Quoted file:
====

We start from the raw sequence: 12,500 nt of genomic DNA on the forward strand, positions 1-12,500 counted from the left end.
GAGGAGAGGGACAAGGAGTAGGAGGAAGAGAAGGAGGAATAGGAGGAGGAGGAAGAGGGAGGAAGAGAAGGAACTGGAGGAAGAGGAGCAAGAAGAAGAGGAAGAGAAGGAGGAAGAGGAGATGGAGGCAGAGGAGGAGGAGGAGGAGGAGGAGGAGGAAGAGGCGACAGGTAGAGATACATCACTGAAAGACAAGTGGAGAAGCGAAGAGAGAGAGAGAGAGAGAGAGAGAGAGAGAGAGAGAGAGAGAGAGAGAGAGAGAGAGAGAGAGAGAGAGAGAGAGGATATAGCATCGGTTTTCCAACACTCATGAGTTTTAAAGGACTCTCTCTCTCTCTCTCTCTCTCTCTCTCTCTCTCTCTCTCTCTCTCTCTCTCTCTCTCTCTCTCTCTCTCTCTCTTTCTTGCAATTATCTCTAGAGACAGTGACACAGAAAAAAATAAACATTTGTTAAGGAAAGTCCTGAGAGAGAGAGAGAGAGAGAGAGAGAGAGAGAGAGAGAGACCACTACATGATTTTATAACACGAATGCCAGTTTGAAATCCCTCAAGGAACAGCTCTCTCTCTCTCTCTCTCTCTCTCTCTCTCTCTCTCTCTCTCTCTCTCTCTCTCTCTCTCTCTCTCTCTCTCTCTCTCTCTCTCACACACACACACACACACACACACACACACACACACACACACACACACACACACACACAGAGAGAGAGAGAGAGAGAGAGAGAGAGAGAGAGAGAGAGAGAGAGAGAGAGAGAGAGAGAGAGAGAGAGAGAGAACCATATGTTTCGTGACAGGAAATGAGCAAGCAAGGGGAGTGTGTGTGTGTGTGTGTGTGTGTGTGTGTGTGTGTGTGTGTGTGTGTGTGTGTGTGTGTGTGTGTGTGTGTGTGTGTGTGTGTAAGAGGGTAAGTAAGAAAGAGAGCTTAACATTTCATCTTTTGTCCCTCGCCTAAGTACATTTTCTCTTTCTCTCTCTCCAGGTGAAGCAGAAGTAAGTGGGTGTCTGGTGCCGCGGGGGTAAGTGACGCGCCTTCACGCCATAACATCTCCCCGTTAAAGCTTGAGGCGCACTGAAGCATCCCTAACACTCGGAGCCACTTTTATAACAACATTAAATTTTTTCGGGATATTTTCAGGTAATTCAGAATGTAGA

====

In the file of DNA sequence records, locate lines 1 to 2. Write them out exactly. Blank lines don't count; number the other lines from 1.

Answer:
We start from the raw sequence: 12,500 nt of genomic DNA on the forward strand, positions 1-12,500 counted from the left end.
GAGGAGAGGGACAAGGAGTAGGAGGAAGAGAAGGAGGAATAGGAGGAGGAGGAAGAGGGAGGAAGAGAAGGAACTGGAGGAAGAGGAGCAAGAAGAAGAGGAAGAGAAGGAGGAAGAGGAGATGGAGGCAGAGGAGGAGGAGGAGGAGGAGGAGGAGGAAGAGGCGACAGGTAGAGATACATCACTGAAAGACAAGTGGAGAAGCGAAGAGAGAGAGAGAGAGAGAGAGAGAGAGAGAGAGAGAGAGAGAGAGAGAGAGAGAGAGAGAGAGAGAGAGAGAGAGGATATAGCATCGGTTTTCCAACACTCATGAGTTTTAAAGGACTCTCTCTCTCTCTCTCTCTCTCTCTCTCTCTCTCTCTCTCTCTCTCTCTCTCTCTCTCTCTCTCTCTCTCTCTCTTTCTTGCAATTATCTCTAGAGACAGTGACACAGAAAAAAATAAACATTTGTTAAGGAAAGTCCTGAGAGAGAGAGAGAGAGAGAGAGAGAGAGAGAGAGAGAGACCACTACATGATTTTATAACACGAATGCCAGTTTGAAATCCCTCAAGGAACAGCTCTCTCTCTCTCTCTCTCTCTCTCTCTCTCTCTCTCTCTCTCTCTCTCTCTCTCTCTCTCTCTCTCTCTCTCTCTCTCTCTCTCACACACACACACACACACACACACACACACACACACACACACACACACACACACACACAGAGAGAGAGAGAGAGAGAGAGAGAGAGAGAGAGAGAGAGAGAGAGAGAGAGAGAGAGAGAGAGAGAGAGAGAGAACCATATGTTTCGTGACAGGAAATGAGCAAGCAAGGGGAGTGTGTGTGTGTGTGTGTGTGTGTGTGTGTGTGTGTGTGTGTGTGTGTGTGTGTGTGTGTGTGTGTGTGTGTGTGTGTGTGTGTAAGAGGGTAAGTAAGAAAGAGAGCTTAACATTTCATCTTTTGTCCCTCGCCTAAGTACATTTTCTCTTTCTCTCTCTCCAGGTGAAGCAGAAGTAAGTGGGTGTCTGGTGCCGCGGGGGTAAGTGACGCGCCTTCACGCCATAACATCTCCCCGTTAAAGCTTGAGGCGCACTGAAGCATCCCTAACACTCGGAGCCACTTTTATAACAACATTAAATTTTTTCGGGATATTTTCAGGTAATTCAGAATGTAGA